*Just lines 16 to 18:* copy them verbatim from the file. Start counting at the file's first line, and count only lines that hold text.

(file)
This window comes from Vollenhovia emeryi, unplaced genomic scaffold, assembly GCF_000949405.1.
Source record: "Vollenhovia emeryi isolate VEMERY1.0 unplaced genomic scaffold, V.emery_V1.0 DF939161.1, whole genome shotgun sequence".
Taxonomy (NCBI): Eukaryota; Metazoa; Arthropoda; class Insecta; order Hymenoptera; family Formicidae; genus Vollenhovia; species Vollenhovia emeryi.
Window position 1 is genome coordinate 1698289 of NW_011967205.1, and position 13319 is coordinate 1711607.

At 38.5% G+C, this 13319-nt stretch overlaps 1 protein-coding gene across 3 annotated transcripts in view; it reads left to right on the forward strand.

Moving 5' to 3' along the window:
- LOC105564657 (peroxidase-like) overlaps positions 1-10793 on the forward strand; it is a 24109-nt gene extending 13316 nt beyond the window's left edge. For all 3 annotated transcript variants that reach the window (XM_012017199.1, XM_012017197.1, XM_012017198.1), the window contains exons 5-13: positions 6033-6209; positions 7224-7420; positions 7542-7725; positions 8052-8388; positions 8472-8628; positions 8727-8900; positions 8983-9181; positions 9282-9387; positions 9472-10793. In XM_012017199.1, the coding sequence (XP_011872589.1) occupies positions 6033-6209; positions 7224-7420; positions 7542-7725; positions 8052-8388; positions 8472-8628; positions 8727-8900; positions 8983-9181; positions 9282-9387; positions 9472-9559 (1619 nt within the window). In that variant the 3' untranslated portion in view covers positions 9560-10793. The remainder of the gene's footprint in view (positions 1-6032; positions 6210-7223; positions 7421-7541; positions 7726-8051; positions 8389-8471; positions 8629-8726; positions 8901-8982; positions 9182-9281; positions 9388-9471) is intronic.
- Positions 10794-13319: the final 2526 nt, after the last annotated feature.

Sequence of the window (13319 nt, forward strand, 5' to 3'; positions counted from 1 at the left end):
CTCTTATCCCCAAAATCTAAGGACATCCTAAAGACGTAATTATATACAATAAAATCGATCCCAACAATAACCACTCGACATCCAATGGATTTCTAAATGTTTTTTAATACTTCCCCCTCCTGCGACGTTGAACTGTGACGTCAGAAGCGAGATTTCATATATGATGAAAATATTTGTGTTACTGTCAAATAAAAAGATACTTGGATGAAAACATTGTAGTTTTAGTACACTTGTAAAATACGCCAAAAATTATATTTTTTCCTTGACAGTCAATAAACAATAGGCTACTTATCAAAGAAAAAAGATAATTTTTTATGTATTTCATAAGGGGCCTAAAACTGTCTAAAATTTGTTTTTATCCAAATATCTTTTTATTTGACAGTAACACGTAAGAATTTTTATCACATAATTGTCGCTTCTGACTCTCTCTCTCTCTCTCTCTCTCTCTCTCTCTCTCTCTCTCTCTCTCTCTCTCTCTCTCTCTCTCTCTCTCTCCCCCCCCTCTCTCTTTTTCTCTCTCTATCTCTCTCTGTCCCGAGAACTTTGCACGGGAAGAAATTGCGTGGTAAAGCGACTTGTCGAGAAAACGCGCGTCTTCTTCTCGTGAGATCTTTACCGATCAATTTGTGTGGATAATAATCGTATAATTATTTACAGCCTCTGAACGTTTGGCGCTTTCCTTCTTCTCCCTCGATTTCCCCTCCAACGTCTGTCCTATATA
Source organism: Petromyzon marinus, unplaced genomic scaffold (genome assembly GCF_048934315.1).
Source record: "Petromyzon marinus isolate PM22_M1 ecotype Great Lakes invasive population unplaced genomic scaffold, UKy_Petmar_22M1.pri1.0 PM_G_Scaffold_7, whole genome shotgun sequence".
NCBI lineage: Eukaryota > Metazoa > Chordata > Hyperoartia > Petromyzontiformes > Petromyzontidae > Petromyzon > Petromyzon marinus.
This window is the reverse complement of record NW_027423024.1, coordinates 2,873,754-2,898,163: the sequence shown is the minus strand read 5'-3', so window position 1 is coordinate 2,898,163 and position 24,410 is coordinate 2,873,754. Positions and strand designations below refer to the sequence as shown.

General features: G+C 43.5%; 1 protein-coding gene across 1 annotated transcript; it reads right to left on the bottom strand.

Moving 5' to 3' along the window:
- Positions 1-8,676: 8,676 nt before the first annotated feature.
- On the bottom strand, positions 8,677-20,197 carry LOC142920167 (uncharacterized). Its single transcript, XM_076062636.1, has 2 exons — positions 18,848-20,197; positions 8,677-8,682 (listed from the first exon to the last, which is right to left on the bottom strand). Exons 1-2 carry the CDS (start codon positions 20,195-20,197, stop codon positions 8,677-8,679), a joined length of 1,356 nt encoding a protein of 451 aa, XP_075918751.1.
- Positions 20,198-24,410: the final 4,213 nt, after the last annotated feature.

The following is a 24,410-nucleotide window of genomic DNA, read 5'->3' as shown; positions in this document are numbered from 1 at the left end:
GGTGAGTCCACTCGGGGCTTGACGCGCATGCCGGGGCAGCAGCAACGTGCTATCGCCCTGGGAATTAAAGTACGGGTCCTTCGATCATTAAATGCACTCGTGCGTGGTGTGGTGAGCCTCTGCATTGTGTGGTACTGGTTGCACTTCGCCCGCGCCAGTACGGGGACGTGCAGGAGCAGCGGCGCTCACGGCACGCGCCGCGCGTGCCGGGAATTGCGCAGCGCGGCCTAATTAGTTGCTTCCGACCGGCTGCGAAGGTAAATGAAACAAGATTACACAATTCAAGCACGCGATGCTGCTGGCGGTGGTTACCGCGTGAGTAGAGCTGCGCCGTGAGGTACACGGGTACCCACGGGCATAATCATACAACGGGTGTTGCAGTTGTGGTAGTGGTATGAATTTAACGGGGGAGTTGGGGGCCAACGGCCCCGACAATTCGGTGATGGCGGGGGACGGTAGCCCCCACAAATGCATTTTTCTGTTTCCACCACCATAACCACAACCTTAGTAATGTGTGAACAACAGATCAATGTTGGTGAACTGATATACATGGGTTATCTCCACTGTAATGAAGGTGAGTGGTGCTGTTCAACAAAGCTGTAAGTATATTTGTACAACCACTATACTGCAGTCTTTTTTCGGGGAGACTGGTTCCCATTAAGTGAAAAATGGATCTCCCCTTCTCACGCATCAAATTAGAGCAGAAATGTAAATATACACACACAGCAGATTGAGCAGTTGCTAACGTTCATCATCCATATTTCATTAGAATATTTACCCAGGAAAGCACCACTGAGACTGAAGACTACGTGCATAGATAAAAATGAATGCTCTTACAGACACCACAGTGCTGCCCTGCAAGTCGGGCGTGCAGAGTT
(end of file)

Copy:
Moving 5' to 3' along the window:
- Positions 1-8,676: 8,676 nt before the first annotated feature.
- On the bottom strand, positions 8,677-20,197 carry LOC142920167 (uncharacterized). Its single transcript, XM_076062636.1, has 2 exons — positions 18,848-20,197; positions 8,677-8,682 (listed from the first exon to the last, which is right to left on the bottom strand). Exons 1-2 carry the CDS (start codon positions 20,195-20,197, stop codon positions 8,677-8,679), a joined length of 1,356 nt encoding a protein of 451 aa, XP_075918751.1.